Trying to keep up with this week’s new music? Every Friday, we collect new albums available on streaming services on one page. This week, check out Lil Durk's Almost Healed, Arlo Parks' Reflections, Kari Faux's REAL B*TCHES DON'T DIE!, and more.
Lil Durk, Almost Healed
The Chicago drill rap superstar's eighth album is here. The album was announced two weeks ago with "All My Life," a song stressing resilience and positivity featuring J.Cole that feels a bit like Durk's "I Can." Other artists on the project include Future, Rob 49, 21 Savage, Kodak Black, Juice WRLD, and (sigh) Morgan Wallen.
Arlo Parks, My Soft Machine
Two years ago, Arlo Parks shared Collapsing Into Sunbeams, the debut album that made the 20-year-old English singer-songwriter a rising star with a Grammy nomination for Best New Artist, the Mercury Prize for Album of the Year, among other accolades. Her sophomore project My Soft Machine brings back her unique cross-genre approach with a few new splashes of color, like a Phoebe Bridgers feature on “Pegasus” and the electro-poppy “Weightless.” “This record is life through my lens, through my body,” she says in a press statement. “The mid-20s anxiety, the substance abuse of friends around me, the viscera of being in love for the first time, navigating PTSD and grief and self-sabotage and joy, moving through worlds with wonder and sensitivity.” Listen to Parks’ conversation with David Renshaw on this week’s episode of The FADER Interview.
Kari Faux, REAL B*TCHES DON’T DIE!
Roiled by the pressures and assorted corruptions of the music industry, the Little Rock R&B artist regrouped in her hometown to create her new project REAL B*TCHES DON’T DIE!. "This album is my best work yet," Faux writes, "and it's an homage to the loved ones I've lost, Southern rap, and my ability to alchemize pain that would break some people." The album was announced by "Make A Wish," an Aquemini-influenced constellation of resilience and exhaustion.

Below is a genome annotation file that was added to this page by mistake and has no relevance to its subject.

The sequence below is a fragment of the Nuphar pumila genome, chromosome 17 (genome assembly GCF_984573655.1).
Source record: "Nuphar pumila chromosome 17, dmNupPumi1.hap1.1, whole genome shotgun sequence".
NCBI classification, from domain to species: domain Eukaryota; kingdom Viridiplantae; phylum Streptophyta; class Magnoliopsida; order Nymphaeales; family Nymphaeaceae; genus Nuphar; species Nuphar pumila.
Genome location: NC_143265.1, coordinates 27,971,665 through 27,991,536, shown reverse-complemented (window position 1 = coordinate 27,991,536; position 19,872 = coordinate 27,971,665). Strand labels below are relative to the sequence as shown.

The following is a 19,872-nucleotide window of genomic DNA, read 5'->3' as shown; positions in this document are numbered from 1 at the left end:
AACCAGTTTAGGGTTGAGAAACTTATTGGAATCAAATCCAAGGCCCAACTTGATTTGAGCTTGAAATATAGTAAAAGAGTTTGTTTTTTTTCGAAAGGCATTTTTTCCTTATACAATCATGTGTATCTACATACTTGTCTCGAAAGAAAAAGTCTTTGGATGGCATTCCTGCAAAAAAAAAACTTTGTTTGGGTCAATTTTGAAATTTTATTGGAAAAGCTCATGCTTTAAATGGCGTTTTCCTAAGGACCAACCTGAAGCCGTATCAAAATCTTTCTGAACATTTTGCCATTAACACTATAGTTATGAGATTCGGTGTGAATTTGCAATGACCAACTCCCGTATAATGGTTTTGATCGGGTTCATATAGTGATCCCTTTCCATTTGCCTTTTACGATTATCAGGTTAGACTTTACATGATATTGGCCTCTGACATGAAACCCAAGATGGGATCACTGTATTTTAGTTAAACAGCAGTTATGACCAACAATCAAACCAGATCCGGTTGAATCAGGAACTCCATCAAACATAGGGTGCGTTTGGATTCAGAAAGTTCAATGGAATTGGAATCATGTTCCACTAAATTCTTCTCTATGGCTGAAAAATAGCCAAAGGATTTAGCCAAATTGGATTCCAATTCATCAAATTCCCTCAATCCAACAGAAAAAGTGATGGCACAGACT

Kassa Overall, Animals
On his first album for Warp Records, rapper/drummer/producer Kassa Overall invites a roster of guests that reflect his jazzy, amorphous approach to music: Ishmael Butler of Shabazz Palaces, Francis and the Lights, Lil B, Wiki, Danny Brown, Laura Mvula, Vijay Iyer, and Tomoki Sanders.
d4vd, Petals To Thorns EP
The teenage Texan singer-songwriter has taken over TikTok with songs like “Romantic Homicide” and “Here With Me,” tracks that were recorded on the Bandlab app and have found a place in the hearts of millions of lovesick adolescents (read his thoughts on his rise to fame in his recent GEN F profile). Those songs are two of the nine tracks on his debut EP Petals To Thorns.
Clark, Sus Dog
Electro wizard Chris Clark takes a daring leap forward with his tenth studio album Sus Dog, his first album to prominently feature Clark as a vocalist. Executive produced by Thom Yorke (who sports a similar, yearningly wan register as Clark), Sus Dog opens up new dimensions in Clark's already expansive universe. Its lead single "Town Crank" was a Song You Need.
Miya Folick, Roach
Last year, Miya Folick followed up her 2018 debut album with an EP called 2007. Her sophomore album Roach, out today, includes the tracks from 2007 and continues to pull from the indie pop singer-songwriter's deep emotional well in ways that are weirdly danceable and pleasurably abstract. “It’s an album about trying to get to the core of what life really is,” she says.
Water From Your Eyes, Everyone's Crushed
Rachel Brown and Nate Amos make adventurous music that ranges from clinical experimentation to oozing emotion (as in the case of May Song You Need entry “14”). But whatever mode